A.2 : ‘someone’ shot, presumed at 2 escapees. One bullet punctured right hand back wheel. Presumed to be the guard on right hand running board.
A.2 : 30 rounds by SS guard of right hand running board to the lorry. He had climbed up by the cab. A.4.1 : possibly the SS guard of right hand running board, shot (emptied magazine) into rear of truck. Other SS man fires about 3 single shots (pistol?)
A.4.2 : SS man shooting into rear of lorry definitely the one on right hand running board. Someone else fired a Luger (confirmed by A.5.2).
B.1 : 2 SS men emptied Schmeisers from the rear.
C : SS man on mudguard shot into back of lorry.
D.1 : SS guard shot into back of lorry, other SS man with pistol.
It may seem superfluous to determine the men who shot. However: page 174 of the book “Remember Arnhem” by John Fairley, edition 1978, suggests that the shooting was made by SS men from the truck that came from the opposite direction.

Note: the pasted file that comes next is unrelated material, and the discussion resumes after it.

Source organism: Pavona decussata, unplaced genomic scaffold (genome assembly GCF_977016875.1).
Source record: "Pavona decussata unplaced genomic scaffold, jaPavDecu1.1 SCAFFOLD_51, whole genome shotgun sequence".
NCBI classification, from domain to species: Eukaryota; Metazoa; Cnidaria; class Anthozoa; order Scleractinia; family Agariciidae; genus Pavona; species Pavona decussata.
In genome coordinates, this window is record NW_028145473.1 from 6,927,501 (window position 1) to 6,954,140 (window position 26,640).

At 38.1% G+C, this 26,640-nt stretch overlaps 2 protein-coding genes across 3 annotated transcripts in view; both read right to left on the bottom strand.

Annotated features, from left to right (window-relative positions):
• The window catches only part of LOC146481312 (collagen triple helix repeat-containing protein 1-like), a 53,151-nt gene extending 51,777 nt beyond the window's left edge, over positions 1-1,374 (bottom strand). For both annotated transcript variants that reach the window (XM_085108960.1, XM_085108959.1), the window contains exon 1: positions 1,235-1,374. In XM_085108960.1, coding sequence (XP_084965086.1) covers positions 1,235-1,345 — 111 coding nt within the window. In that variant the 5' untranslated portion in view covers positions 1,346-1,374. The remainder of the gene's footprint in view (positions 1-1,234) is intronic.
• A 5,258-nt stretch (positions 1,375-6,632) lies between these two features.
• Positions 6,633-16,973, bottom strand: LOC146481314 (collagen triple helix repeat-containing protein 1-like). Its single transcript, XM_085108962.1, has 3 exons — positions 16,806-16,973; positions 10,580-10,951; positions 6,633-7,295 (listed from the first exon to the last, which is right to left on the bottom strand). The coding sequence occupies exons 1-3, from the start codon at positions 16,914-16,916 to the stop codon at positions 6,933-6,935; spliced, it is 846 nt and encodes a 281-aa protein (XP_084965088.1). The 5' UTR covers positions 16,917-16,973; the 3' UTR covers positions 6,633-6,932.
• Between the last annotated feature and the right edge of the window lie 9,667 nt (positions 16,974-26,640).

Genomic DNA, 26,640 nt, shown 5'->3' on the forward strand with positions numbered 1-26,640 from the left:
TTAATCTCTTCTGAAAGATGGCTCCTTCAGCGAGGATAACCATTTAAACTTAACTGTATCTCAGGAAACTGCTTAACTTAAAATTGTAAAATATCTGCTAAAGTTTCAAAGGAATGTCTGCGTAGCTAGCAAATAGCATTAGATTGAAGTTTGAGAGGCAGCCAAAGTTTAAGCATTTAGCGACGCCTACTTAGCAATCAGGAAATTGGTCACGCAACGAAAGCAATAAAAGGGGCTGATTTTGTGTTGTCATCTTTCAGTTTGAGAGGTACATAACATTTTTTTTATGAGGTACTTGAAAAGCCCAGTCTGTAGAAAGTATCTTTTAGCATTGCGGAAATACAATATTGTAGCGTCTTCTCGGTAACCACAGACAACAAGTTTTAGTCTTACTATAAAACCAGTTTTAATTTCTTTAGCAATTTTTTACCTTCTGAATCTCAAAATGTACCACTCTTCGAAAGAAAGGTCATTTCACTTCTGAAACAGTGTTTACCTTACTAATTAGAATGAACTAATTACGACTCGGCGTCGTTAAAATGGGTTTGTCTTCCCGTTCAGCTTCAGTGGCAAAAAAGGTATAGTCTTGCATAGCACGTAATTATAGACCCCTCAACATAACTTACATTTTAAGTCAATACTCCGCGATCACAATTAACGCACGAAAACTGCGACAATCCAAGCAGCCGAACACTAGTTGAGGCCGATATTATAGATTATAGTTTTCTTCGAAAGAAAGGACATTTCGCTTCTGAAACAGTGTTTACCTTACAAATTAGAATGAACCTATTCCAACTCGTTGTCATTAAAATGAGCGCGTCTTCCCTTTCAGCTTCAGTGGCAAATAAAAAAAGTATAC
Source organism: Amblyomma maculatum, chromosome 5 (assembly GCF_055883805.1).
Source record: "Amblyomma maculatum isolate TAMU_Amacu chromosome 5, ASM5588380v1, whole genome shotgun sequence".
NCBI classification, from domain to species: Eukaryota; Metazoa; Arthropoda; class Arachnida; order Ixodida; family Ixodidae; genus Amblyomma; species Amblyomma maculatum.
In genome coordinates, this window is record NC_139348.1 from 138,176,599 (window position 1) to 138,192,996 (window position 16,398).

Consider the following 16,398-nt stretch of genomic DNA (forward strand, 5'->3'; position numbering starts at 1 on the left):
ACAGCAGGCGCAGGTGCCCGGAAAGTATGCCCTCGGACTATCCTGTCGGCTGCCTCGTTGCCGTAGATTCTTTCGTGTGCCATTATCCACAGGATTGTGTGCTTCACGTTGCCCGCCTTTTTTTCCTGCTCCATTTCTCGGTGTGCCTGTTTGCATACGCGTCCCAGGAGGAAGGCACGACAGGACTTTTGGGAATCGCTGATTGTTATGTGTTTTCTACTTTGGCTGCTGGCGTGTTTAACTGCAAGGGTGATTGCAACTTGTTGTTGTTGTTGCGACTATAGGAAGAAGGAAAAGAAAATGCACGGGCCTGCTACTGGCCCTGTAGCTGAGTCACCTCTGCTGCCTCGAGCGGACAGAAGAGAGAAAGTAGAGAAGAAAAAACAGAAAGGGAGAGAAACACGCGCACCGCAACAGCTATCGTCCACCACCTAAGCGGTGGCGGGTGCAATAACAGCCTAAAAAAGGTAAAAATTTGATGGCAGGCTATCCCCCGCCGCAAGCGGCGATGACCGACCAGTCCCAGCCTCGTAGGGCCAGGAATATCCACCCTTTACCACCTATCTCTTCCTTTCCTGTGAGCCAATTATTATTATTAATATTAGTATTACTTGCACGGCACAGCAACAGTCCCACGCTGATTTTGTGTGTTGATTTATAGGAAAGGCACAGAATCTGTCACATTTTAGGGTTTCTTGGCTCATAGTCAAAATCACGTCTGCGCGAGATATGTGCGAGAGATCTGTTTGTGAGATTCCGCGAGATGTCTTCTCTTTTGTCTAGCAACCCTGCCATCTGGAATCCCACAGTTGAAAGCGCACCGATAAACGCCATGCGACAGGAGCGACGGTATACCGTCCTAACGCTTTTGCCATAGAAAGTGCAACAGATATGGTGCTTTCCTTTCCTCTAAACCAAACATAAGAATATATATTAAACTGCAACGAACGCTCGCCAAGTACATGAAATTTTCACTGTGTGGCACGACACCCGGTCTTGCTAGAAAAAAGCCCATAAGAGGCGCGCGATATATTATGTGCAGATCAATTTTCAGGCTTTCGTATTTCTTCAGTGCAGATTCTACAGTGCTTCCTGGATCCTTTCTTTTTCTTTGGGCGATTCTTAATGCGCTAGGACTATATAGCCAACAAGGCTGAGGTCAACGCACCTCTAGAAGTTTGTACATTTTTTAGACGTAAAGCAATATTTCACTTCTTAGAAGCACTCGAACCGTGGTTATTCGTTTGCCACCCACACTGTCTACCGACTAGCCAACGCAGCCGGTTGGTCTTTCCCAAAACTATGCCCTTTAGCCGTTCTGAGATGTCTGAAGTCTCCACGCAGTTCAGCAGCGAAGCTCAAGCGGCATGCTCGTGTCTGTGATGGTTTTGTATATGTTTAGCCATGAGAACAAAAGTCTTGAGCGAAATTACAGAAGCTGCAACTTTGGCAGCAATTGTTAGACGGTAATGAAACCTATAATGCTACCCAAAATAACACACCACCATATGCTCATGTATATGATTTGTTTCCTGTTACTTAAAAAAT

5. WHO WERE KILLED, SUBSEQUENTLY DIED?
A.2 + A.3 + L.1 : a SS NCO HATSKA
A.2 : Pte.McCracken (confirmed by A.5.1) A Capt of the Recce Sqn (must be: Platt) A Lt of the GPR (must be: Mills)
A.3 : 4 killed
A.4.1 : 2 Officers and 1 OR killed
D.1 : 4 killed
The Registers for the Eastern General Cemetery at Enschede give the following information:
Killed 23rd Sept 1944: Pte.S.Allen. 2nd Para Bn.
Pte.G.E.McCracken. 2nd Para Bn.
Lt.K.S.Mills. Glider Pilot Regt.
Capt.Horace A. Platt. Recce Corps.
Died 27th Sept 1944: Lt.T.V.P.McNabb. Recce Corps. (Confirmed by letter of R.C. Hospital at Enschede, dated 19.10.45 to Burgomaster. The name of Lt.Tannenbaum is also in the letter.)
According to records of the town-hall 5 dead were buried in the cemetery, one of which not identified. The last fatality proved to be Major. COTTERELL (confirmed by letter 12.11.82 Commonwealth War Graves Commission at Maidenhead to me)